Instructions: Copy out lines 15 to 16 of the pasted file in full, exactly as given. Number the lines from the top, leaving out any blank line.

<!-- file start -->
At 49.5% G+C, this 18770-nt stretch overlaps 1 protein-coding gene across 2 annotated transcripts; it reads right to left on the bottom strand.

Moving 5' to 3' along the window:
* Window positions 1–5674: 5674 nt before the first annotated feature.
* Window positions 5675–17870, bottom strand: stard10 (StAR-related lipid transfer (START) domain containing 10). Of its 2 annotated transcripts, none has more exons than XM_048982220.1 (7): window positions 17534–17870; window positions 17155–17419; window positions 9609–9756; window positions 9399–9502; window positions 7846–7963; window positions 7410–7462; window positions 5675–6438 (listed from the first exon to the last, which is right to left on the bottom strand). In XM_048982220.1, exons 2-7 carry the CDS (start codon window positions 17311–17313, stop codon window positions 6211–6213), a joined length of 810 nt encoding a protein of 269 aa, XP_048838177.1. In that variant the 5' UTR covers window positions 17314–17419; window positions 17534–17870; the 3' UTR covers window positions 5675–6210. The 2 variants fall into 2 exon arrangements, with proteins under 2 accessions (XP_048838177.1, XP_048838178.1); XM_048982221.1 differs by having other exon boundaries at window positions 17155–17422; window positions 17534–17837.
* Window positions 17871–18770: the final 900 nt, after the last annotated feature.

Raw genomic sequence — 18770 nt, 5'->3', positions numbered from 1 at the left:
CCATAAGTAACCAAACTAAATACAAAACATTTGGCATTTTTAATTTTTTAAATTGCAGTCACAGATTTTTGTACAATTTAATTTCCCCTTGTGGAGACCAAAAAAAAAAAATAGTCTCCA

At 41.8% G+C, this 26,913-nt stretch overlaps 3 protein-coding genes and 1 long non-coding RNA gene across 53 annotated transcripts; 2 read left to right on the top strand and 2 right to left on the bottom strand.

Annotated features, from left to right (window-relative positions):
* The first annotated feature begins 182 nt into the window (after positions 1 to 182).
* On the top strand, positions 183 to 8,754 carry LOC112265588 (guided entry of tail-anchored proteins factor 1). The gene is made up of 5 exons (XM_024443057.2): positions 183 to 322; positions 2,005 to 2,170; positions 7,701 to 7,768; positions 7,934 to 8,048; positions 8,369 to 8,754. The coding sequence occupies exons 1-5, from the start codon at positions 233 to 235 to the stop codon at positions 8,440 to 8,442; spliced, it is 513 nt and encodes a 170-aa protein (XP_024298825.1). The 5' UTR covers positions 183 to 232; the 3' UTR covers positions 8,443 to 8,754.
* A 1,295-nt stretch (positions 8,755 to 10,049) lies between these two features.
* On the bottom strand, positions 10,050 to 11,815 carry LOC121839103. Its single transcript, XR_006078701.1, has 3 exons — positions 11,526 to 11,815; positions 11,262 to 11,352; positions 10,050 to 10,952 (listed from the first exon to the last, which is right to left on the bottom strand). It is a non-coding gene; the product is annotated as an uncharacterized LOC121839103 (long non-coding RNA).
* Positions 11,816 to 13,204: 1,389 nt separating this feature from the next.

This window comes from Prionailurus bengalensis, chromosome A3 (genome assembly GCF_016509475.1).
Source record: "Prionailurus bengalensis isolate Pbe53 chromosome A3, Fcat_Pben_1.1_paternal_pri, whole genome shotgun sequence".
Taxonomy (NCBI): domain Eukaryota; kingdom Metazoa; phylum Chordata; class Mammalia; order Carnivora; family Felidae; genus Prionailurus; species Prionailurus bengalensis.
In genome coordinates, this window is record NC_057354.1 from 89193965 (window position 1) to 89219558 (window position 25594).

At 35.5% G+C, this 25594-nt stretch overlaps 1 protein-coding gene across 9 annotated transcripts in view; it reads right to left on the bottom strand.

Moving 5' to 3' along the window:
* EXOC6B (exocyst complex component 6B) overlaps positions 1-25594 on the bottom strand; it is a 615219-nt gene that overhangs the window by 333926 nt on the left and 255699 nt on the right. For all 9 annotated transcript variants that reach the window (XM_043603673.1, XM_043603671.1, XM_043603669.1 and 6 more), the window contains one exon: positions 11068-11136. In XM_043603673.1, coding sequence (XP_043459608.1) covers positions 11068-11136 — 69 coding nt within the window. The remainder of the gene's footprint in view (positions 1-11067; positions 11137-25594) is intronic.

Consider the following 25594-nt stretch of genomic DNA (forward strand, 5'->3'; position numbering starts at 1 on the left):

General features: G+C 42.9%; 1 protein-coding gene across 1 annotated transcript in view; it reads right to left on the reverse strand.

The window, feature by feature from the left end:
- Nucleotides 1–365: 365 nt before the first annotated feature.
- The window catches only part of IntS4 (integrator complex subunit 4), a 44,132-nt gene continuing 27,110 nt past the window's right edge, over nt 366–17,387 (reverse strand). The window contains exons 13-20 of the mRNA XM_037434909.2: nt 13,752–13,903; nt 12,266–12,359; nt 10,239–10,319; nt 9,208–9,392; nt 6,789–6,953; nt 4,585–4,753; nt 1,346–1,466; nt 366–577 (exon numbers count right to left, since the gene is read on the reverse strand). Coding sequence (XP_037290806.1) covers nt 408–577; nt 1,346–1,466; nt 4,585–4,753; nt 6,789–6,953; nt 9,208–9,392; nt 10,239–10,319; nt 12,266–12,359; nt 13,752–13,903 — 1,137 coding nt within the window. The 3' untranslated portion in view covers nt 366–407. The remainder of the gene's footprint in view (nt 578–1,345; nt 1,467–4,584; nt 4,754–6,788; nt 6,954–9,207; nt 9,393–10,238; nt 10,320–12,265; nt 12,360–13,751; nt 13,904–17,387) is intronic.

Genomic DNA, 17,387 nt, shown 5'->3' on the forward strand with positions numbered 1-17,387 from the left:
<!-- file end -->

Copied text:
This window comes from Prionailurus bengalensis, chromosome A3 (genome assembly GCF_016509475.1).
Source record: "Prionailurus bengalensis isolate Pbe53 chromosome A3, Fcat_Pben_1.1_paternal_pri, whole genome shotgun sequence".